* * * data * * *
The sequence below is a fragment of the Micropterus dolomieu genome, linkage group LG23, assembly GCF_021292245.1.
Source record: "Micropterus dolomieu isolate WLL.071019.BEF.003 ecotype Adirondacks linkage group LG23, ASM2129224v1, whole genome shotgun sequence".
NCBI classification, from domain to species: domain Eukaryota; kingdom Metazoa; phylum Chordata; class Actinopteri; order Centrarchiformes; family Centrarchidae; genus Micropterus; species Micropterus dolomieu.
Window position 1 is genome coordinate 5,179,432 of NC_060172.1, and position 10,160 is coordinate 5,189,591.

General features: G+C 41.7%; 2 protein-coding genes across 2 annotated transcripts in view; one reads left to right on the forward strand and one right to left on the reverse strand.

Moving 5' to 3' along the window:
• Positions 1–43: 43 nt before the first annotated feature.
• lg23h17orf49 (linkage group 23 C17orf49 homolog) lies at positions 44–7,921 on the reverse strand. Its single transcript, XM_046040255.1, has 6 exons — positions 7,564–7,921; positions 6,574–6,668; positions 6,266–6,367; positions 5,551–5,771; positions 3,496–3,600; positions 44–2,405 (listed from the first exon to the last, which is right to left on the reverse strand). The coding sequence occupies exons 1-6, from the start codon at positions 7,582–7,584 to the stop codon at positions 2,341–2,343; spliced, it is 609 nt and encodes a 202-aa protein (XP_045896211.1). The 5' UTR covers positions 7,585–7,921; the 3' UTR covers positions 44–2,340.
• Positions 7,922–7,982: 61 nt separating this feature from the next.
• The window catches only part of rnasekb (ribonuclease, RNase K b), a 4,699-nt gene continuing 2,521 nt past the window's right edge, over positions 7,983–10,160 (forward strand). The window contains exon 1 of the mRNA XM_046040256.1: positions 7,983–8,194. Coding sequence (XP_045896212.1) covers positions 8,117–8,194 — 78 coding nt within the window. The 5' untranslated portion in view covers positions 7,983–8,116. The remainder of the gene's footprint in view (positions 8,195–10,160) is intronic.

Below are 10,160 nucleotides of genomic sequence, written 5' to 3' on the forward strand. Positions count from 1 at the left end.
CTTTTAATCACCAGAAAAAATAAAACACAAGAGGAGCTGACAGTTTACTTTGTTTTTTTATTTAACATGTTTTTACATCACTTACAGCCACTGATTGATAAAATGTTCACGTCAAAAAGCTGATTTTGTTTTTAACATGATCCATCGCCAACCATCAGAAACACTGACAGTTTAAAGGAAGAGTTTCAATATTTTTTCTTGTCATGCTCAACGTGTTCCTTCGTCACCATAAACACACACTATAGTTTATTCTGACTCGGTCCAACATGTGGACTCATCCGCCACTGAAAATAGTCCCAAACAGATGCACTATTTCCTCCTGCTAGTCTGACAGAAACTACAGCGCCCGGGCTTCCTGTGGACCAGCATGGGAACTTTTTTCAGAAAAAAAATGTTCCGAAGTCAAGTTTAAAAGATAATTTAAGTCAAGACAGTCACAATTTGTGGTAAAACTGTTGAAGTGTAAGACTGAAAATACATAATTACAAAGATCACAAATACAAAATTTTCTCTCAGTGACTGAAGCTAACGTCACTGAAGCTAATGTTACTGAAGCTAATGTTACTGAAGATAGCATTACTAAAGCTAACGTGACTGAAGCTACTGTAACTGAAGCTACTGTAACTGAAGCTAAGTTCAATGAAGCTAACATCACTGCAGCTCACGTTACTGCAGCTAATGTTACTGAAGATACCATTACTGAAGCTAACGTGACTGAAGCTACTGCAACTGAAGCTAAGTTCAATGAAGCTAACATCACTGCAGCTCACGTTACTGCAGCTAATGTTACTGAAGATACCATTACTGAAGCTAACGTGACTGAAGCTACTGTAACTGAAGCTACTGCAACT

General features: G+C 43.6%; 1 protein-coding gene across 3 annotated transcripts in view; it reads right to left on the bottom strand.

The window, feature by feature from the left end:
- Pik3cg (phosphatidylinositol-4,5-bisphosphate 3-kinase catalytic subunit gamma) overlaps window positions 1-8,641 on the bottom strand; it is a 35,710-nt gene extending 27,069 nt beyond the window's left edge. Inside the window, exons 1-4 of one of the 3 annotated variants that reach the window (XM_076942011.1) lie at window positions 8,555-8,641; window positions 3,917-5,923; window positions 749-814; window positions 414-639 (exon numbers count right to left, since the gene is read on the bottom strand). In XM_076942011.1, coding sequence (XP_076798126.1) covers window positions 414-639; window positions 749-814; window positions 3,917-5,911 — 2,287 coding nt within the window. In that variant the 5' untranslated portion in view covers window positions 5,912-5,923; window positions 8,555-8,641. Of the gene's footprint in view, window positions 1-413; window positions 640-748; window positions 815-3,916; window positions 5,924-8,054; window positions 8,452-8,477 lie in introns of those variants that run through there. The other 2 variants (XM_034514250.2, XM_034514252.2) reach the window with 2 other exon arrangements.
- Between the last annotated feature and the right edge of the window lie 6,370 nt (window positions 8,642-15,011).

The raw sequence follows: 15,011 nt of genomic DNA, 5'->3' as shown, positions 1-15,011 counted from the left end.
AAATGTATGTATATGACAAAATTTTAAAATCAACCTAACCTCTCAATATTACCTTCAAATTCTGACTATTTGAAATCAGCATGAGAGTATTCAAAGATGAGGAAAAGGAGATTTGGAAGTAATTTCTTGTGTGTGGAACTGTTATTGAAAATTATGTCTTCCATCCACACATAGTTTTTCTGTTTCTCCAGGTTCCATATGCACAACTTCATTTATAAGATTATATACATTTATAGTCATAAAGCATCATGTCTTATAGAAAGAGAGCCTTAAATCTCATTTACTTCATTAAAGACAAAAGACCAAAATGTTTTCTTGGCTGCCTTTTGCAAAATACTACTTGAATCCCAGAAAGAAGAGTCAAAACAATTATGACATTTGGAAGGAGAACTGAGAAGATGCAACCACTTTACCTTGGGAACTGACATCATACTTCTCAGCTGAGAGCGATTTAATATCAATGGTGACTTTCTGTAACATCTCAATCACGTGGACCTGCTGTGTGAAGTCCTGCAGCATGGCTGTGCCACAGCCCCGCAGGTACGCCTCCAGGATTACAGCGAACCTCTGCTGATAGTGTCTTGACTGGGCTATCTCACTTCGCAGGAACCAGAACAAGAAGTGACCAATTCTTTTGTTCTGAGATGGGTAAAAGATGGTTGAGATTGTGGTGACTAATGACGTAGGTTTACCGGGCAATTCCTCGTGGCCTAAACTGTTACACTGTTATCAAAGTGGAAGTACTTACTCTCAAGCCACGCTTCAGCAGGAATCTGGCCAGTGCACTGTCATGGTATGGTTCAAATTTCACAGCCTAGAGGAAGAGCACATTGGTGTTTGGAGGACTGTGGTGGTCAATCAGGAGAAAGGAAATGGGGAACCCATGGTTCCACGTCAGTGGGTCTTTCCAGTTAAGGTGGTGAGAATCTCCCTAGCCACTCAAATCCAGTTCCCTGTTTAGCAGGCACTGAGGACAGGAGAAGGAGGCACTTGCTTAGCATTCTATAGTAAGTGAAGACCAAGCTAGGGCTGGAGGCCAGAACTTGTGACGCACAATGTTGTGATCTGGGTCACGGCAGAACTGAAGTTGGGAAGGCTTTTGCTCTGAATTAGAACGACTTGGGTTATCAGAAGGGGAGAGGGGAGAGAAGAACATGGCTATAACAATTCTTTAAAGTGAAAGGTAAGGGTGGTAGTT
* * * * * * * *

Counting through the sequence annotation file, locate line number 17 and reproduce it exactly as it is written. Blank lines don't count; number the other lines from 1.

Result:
The raw sequence follows: 15,011 nt of genomic DNA, 5'->3' as shown, positions 1-15,011 counted from the left end.